KC: It’s just part of me. I think it’s really cool when little kids have jobs that instill them with a sense of empowerment. Here I am, four years old, with my Aunt Artemis, who’s a “big” person. I’m a little kid, a nothing. And I’m the mouthpiece. That’s incredible empowerment. This was an important job, to tell her what the doctor was saying.

My parents were immigrants, and they did not have much school in Greece, either. They had grade school. My mother became a beautician, so she had that school, but when she came to the U.S, my dad knew how to write English, but when it came to school, I had to write my notes, and then my mother signed it. So I had a lot of power.

And of course, I abused it. I was a kid. I got called into Mr. Myron’s office, (the disciplinarian at Mather, one of the three high schools I went to), because there were like, I don’t know, 120 notes of all this dental work. Mr. Myron, I don’t know how he became the disciplinarian, because I would never pick him to enforce anything. He was a very nice man, and he was like, “you know, you have a lot of dental work being done,” and I was like, “Yeesss….I have…a lot of problems…with my….teeth.” And he never came out and said, “you’re a liar,” but he said, “I’m really sorry, but I’m going to have to call your parents to school.”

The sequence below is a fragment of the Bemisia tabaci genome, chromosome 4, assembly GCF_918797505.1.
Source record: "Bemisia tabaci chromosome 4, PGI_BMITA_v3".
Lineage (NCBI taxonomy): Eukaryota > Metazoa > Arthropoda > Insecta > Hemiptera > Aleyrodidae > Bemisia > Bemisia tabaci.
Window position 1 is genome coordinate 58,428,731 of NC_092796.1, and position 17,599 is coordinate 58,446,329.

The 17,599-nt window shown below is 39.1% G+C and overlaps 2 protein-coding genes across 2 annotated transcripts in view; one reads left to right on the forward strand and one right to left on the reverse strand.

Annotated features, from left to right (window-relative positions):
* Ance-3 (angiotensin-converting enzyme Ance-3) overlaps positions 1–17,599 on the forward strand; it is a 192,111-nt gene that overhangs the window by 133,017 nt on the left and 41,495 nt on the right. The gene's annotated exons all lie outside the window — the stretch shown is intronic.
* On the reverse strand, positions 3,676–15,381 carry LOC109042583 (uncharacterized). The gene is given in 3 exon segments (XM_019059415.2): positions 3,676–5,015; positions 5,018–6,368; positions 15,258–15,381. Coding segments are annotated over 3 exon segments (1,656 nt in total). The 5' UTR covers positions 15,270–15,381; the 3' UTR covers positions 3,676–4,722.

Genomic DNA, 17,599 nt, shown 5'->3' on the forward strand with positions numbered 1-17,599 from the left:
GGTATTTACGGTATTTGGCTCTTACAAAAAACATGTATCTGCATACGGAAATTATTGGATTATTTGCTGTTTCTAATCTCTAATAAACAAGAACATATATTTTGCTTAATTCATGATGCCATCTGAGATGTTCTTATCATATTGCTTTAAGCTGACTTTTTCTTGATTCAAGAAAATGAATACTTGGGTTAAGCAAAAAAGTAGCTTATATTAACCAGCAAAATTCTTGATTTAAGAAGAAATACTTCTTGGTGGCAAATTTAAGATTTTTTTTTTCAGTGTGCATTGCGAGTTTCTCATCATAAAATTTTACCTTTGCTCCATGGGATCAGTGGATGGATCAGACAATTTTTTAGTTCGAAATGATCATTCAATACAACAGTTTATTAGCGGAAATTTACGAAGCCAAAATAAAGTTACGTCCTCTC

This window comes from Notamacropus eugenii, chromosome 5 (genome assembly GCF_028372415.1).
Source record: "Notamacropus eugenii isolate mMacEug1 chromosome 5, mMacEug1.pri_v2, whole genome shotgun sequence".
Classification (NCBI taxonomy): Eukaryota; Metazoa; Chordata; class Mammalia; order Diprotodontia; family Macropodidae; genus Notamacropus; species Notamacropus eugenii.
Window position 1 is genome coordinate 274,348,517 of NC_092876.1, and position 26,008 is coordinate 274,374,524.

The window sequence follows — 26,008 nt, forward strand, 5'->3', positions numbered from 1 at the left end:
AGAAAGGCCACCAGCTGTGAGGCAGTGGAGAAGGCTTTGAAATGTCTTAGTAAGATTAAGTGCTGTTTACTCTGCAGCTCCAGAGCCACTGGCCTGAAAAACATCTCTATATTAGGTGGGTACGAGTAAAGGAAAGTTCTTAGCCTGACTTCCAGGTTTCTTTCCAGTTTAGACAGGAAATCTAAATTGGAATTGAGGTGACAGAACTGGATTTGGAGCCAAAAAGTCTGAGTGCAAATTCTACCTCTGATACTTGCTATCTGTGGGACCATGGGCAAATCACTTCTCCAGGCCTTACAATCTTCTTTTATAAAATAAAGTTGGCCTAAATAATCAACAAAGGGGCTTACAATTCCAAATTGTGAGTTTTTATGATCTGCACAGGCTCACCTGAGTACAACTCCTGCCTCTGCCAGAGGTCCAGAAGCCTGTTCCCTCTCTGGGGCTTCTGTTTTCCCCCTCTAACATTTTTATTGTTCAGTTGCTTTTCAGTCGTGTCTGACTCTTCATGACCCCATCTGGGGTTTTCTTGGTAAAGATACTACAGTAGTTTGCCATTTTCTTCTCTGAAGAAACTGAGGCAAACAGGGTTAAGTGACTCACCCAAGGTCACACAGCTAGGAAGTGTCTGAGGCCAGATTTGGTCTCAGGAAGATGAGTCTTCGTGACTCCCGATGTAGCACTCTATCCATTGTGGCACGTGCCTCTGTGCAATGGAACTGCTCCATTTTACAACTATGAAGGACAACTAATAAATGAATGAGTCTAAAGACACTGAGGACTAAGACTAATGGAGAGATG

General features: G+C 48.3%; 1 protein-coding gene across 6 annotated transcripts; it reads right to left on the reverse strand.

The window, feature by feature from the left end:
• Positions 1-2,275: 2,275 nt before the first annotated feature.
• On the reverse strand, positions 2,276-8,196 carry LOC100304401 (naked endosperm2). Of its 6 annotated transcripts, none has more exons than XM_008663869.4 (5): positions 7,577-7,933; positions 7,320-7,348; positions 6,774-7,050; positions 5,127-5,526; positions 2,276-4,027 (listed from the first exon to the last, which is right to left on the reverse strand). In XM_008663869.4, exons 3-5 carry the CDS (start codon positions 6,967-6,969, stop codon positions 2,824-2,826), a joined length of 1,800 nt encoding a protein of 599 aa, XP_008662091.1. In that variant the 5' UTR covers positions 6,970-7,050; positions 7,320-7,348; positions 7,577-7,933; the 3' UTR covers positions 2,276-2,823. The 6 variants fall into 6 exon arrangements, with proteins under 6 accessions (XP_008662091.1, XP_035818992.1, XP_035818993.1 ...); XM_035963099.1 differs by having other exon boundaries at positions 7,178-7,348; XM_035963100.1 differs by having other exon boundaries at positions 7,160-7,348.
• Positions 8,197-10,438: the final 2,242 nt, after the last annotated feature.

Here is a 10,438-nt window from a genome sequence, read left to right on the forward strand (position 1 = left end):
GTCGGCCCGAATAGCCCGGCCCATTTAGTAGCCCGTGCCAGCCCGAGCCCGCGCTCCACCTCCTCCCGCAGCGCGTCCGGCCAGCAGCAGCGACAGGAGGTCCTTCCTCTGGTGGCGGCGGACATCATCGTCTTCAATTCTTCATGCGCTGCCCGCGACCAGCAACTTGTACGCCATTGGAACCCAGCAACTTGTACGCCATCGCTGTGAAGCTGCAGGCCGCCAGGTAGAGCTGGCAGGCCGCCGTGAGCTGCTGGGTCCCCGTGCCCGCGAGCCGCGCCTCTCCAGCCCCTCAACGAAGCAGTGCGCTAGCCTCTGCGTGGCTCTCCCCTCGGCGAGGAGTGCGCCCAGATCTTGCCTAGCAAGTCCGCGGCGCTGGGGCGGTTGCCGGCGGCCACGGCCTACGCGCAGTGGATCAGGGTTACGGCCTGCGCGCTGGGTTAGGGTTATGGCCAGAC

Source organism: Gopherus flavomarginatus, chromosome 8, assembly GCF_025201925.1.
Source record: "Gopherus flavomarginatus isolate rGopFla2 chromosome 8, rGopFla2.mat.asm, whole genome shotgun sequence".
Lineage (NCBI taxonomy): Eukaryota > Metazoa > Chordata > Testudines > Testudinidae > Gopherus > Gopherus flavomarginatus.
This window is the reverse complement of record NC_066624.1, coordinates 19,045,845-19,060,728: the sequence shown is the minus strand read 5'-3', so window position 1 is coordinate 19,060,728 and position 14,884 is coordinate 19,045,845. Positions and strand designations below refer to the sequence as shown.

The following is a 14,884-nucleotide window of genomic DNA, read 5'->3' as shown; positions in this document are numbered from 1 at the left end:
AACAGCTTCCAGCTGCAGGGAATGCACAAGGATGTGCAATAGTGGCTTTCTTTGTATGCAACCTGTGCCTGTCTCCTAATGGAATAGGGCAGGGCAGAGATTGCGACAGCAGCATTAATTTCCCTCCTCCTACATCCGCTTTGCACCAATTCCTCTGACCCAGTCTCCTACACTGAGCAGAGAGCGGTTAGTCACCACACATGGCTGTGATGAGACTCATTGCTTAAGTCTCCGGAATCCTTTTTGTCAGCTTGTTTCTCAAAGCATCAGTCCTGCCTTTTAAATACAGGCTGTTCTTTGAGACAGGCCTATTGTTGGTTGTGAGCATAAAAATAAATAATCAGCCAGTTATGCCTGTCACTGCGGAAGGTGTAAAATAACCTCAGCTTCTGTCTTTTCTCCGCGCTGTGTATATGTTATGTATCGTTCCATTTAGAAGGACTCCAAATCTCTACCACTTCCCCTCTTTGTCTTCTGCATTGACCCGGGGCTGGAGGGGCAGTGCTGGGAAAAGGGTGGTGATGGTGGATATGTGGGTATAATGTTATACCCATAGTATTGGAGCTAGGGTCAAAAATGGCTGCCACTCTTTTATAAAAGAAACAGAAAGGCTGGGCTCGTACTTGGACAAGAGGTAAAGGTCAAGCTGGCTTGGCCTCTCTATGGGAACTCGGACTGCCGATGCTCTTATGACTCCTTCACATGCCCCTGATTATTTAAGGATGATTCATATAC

But I would do things. When I cut school, I would go to diners, and I would talk to veterans. World War I, World War II veterans. This was my backup. I knew I was going to get caught one day, and I also was interested in it. I loved going to diners, having coffee, and talking to old dudes about the war. Not that they talked a lot, but sometimes I could get it going. You could do it without asking direct questions. If your energy’s cool, they might open up, and you know, I needed that as my justification [for cutting school]: “you know what I found out?”

LB: You were learning: pretty much designing your own school.

KC: Yeah, but you know what, it was like just so goofy and stupid, just silly. One time I decided not to go a diner, not to go to the zoo, not to go to some kind of “oh, I have my lesson plans” activity, and I stayed home, like, I left for school, but then came home. But my dad, who usually was gone all day at work—he came back. So I ran in my closet, I was so freaked out, and oddly enough, it’s funny that I brought up the Anne Frank thing, but I threw a comforter over my head. I was afraid of getting caught now, for real, not by a Nazi but by my Dad. So I’m like, in the closet again, and I see my dad come in my room and look for stuff. And I wanted to jump out and accuse him, but I couldn’t, because then I would expose myself. That [time] saved me. I would have been home watching TV and eating stuff, and I would have lost my little lesson plans. I needed to do something.

LB: Did you go on these adventures alone?

KC: Yes. I was a total weirdo. Your friends won’t understand. And you can’t do it with them anyway. I grew up in Uptown. There was the Goldblatt’s, the loading dock, there was the area with the most halfway houses around, and there were a lot Native Americans drinking at Goldblatt’s. I was obsessed with people passed out in public. I just thought, wow, and I think it has to do with the art of, “this person doesn’t even CARE that they’re on the pavement just like THAT! That is INCREDIBLE!” But I had to also watch it with my romanticization of these things.

LB: Because then you want to do those things…